Michigan farmer fights state over milk inspections
STANDISH, MI -- In a rare move, Michigan food safety officials have asked a circuit court judge to shut down an East Michigan dairy farm that it says is selling milk products without a license – products the state says could endanger the public through deadly foodborne illness.
But a proponent of the raw milk movement who works with Standish-based Hill High Dairy, said the Michigan Department of Agriculture & Rural Development is overstepping its bounds, "putting its nose" where it doesn't belong - into family farms and consumers who are interested in what she says are the benefits of raw milk and its products.
Jenny Samuelson, who says she takes orders and delivers products for Hill High, said the state is infringing on her constitutional rights as a consumer and small-time business operator, she said.
Hill High also operates BJ's Cow Boarding, part of a herd share agreement, a legal program that allows consumers to "share" the costs of a herd as well as share its raw milk and its products. Those who use raw milk know the benefits and risks of the product and sign contracts, said Samuelson, who said raw milk is healthier and helped her overcome allergies.
"If I want to pay a farmer an extra two dollars to separate the cream from my milk, that's my right," Samuelson said.
The state seized milk products from Samuelson's My Family Co-Op during an inspection last year – products that Samuelson identified at the time as Hill High's, according to the complaint filed Monday.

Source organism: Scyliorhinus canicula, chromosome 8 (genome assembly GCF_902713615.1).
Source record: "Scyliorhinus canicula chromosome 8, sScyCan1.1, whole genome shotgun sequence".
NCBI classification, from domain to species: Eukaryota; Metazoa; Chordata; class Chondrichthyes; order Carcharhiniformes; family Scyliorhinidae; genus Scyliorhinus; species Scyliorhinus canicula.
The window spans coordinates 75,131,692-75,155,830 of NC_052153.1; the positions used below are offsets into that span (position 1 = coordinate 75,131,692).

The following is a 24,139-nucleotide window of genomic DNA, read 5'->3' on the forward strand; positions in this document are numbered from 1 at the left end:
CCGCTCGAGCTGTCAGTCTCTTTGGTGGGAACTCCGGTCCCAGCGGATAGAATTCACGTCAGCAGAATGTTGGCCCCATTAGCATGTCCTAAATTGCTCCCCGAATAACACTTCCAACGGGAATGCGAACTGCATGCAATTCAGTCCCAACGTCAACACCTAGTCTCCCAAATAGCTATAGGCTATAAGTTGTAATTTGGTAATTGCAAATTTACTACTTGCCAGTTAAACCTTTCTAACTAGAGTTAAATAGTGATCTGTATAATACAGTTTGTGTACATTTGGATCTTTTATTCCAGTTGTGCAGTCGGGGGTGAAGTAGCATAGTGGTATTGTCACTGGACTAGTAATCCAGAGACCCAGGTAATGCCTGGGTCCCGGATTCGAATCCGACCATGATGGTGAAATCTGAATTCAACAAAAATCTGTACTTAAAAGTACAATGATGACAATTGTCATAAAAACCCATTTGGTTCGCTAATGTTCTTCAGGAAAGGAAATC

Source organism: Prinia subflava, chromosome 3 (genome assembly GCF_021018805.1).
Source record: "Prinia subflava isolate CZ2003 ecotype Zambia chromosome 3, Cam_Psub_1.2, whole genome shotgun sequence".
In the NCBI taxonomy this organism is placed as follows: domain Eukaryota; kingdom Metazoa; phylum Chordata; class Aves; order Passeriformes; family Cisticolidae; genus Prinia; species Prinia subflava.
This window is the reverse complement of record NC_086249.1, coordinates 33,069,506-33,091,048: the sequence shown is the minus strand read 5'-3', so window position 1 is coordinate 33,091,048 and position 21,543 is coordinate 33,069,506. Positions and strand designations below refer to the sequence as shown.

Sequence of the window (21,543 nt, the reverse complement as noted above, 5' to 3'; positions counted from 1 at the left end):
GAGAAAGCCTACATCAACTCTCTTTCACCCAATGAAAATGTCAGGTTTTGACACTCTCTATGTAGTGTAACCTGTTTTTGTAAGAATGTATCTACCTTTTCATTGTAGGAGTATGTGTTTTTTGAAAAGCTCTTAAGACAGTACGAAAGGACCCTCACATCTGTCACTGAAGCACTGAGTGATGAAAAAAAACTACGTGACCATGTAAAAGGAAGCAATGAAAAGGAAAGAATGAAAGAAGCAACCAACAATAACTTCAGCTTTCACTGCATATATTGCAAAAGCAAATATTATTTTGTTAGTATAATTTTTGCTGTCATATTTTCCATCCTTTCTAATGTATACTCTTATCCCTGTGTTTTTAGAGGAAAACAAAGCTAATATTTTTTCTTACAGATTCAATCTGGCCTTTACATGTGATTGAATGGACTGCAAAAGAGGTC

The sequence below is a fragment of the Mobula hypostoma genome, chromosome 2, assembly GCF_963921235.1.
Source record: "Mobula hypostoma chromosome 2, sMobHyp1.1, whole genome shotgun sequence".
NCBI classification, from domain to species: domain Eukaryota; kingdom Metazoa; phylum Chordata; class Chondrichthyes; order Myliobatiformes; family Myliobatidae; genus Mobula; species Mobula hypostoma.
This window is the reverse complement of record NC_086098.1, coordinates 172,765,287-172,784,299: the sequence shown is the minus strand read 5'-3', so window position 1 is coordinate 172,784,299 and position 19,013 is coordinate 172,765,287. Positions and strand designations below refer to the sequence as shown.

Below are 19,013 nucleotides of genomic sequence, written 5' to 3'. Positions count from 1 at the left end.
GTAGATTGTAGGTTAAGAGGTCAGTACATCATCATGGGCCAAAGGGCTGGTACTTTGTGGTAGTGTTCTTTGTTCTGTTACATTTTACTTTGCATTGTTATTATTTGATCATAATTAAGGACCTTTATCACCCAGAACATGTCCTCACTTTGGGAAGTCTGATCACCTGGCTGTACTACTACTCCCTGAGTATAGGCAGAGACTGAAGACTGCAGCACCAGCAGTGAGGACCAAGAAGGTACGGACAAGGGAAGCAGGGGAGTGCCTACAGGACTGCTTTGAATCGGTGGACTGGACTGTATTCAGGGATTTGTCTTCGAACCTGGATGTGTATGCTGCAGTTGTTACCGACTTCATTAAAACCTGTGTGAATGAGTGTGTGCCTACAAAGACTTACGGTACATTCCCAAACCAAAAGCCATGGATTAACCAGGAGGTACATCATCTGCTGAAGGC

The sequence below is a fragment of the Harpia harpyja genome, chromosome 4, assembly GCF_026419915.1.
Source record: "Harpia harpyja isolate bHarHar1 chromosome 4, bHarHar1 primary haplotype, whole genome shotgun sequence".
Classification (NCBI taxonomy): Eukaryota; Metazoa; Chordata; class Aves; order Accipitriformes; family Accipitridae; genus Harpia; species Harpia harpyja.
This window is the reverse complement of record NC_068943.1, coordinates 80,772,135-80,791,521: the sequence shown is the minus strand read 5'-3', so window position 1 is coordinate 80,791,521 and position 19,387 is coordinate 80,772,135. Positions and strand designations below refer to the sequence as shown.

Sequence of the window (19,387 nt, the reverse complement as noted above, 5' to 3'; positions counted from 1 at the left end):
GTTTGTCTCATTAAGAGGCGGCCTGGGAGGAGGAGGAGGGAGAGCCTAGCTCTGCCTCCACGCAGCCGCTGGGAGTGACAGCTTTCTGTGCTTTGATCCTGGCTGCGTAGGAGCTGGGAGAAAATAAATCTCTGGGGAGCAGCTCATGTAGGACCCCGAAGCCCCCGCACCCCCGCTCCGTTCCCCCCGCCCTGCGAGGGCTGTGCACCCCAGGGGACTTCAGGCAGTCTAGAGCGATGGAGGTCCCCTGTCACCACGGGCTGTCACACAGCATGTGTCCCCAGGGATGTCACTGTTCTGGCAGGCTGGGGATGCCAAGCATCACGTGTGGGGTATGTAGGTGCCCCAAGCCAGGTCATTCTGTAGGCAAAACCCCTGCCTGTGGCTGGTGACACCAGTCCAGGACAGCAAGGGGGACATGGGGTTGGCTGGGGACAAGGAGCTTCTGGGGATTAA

The My Family Co-Op web site connects its business to Hill High Dairy Farm and BJ's Cow Boarding.
State inspectors, she said, are overstepping their boundaries by being concerned about the operations of the herd share, she said.
"They illegally searched and seized" the products, she said.
A call to Hill High's owners, identified in court as Joseph and Brenda Golimbieski, was not immediately returned.
Jennifer Holton, a spokeswoman for the agriculture department, said Hill High currently has a Grade A license, meaning it can provide unprocessed milk to licensed processors and to provide raw milk through the "herd share" agreement.
The state is not asking a judge to interfere with those operations.
However, Hill High is not supposed to sell processed products on its farm without a license as a processor and retailer, Holton said.
The state is concerned about food safety, Holton said. Only through regular inspections and licensing can the state ensure milk-processing operations are clean and safe, reducing the risk of dangerous, even potentially deadly, food-borne illnesses such as E. coli O157:H7, Salmonella, and Campylobacter.
"The only license they have is to milk cows," she said of Hill High.
The state is not asking that a judge stop Hill High's sharing of raw milk through herd share agreements or its sales to processing plants elsewhere, Holton said. It only demands that Hill High stops offering processed products from its milk for sale.
It's rare that inspectors would take their concerns to court, Holton said.
But the 21-page filing Monday in Ingham County Circuit Court seems to be a culmination of two years of battle between the farm operations and the state.
During several routine inspections since 2013 to allow them to continue to produce raw milk, state investigators have found processed food products with prices, pricing charts, a cash box, and a list of costumers, according to the complaint. On Sept. 19, 2013, owner Joseph Golimbieski refused to sign a "cease and desist" presented by inspectors, according to the complaint.
And last year, he sent the department a no-trespassing document to department inspectors, telling them they must "cease and desist" their "unauthorized invasion" of his private property.
Inspectors returned in December, this time with a search warrant, finding food products once again.